Thanks to Stumble Upon I just came across the work of Yeondoo Jung, a Korean artist who works mainly with photography, video and installation. The pieces I looked at first were part of Wonderland – a series of photographs from 2004, where Jung took a selection of 1000 childrens’ drawings and recreated them in full color using sets, props and actors. This image is called ‘The Magician turned the Whale into a Flower’:
I really like Jung’s interpretation, with all that pink madness, but I love the original drawing even more so, with it’s bright green carpet of grass and its beautiful title in a lively Korean script.
Intrigued to see more of Jung’s work, I visited his site and found Handmade Memories (2008), an installation of 6 pairs of video monitors and some photographs. The right hand screen of each video pair showed an interview with a stranger – 6 elderly people who’d all lived through the Japanese occupation of Korea, recalling a memory linked to a specific place, such as a barley field, a railroad or a beach. Jung opens each interview with the statement “What is the most memorable experience of your life?”…
Barley Field, from Handmade Memories, 2008
Meanwhile, on the left hand screen a team of stagehands, in a single orchestrated take, beginning with an empty stage, go about setting up a backdrop, scenery and props to recreate these settings – a synthetic rendition of an imagined world.
6×6 Manor, from Handmade Memories, 2008
In the case of the beach scene, this involved two trucks dumping full loads of sand onto the stage, followed by a hydraulic excavator spreading it out, then a team of workers with shovels installing a plastic blue pond and palm trees, then a live camel taking its place in the ‘perfect’ island beach scene. The story being told alongside this picture is of a promise made by a boyfriend ‘to take me to Jenju Island to ride camels and take pictures’, a promise which seems less and less likely to be fulfilled as the story unfolds, while the scene itself becomes more and more ‘real’…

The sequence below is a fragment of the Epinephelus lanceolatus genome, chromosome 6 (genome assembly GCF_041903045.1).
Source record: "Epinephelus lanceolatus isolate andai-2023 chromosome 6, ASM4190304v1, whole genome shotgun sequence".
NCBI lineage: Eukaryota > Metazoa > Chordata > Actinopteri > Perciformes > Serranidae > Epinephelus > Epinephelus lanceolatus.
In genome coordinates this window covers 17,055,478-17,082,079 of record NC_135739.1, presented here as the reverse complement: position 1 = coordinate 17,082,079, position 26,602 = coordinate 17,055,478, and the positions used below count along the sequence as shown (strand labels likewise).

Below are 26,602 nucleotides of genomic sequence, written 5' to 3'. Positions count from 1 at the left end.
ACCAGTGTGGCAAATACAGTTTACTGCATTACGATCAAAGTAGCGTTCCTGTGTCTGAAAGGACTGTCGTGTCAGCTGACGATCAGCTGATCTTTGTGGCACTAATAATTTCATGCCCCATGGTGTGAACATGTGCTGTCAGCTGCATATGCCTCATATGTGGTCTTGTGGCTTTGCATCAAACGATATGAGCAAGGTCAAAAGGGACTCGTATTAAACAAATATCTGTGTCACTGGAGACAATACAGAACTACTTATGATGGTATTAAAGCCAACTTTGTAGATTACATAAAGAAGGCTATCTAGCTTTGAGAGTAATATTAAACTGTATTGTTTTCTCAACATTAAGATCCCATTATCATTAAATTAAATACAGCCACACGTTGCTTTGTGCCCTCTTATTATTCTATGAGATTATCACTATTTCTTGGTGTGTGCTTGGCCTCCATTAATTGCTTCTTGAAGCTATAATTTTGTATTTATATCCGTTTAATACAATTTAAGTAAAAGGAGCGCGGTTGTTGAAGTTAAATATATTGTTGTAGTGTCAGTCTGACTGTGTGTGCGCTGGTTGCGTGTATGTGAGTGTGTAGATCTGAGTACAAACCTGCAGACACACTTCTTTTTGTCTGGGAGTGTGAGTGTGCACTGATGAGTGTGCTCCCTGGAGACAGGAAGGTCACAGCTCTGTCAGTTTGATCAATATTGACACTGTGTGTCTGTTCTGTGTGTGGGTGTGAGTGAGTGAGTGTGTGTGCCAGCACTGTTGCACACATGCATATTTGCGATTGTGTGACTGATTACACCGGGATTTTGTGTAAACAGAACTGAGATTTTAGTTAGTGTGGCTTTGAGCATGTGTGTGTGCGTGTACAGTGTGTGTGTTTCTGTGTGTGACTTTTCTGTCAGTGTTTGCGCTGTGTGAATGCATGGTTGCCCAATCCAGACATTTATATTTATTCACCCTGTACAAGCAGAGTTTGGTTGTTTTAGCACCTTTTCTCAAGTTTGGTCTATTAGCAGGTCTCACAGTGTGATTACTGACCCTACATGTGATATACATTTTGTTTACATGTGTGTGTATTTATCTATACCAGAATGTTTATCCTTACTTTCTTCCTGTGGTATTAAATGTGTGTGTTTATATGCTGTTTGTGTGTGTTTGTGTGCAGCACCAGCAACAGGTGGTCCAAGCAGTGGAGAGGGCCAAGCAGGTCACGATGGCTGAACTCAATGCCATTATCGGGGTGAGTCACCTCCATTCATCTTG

Jenju Island Camel, from Handmade Memories, 2008
Looking at Jung’s work has triggered lots of questions for me – what is it about these staged, superreal scenes that I like or find interesting? How does this relate to my work, non-narrative, meditative work which on the surface seems totally unconnected?
There’s a definite fascination here, especially after interviewing Winifred Whitfield and looking at her idealised, staged portraits last month. It also echoes with one of my favourite films – ‘This Life Aquatic’, which has a deliberately staged and over-the-top style in its art direction. Plus it has the same dark comedy underlying the super-colorful images, costumes and sets. In fact, Jung’s use of the techniques and ‘tricks’ of filmaking and slick advertising images is an aspect of his work that most resonates with me (I worked in special effects post-production and frame-by-frame retouching for TV and film in a previous life!).
Jung’s blend of reality and fantasy is the fascinating thing – in coaching, I’ve learned that we are all responsible for our own reality. Ultimately, we are in charge – of both our perception of our own reality and also of how we respond emotionally to it. We can decide what’s in and what’s out, how joyful or sad it is for us, how ‘normal’ or different it is… So, how much fun is it to genuinely play with these borders and boundaries? To create whatever we want, new worlds, new possibilities. And also to reinvent and reinterpret the past – to change the story and so change the way you feel about it – to transcend reality…
Legend and Poverty, from Handmade Memories, 2008
So, who knows what ideas this work will provoke in my process or in my coaching, where I combine visual tools with traditional coaching tools when I’m working with my clients… but I look forward to seeing more of Jung’s work as it unfolds. I hope you do too.
To read the article on Recreating Children’s Drawings on DesignBoom click here
or just do an image search on Google to see more of Jung’s work.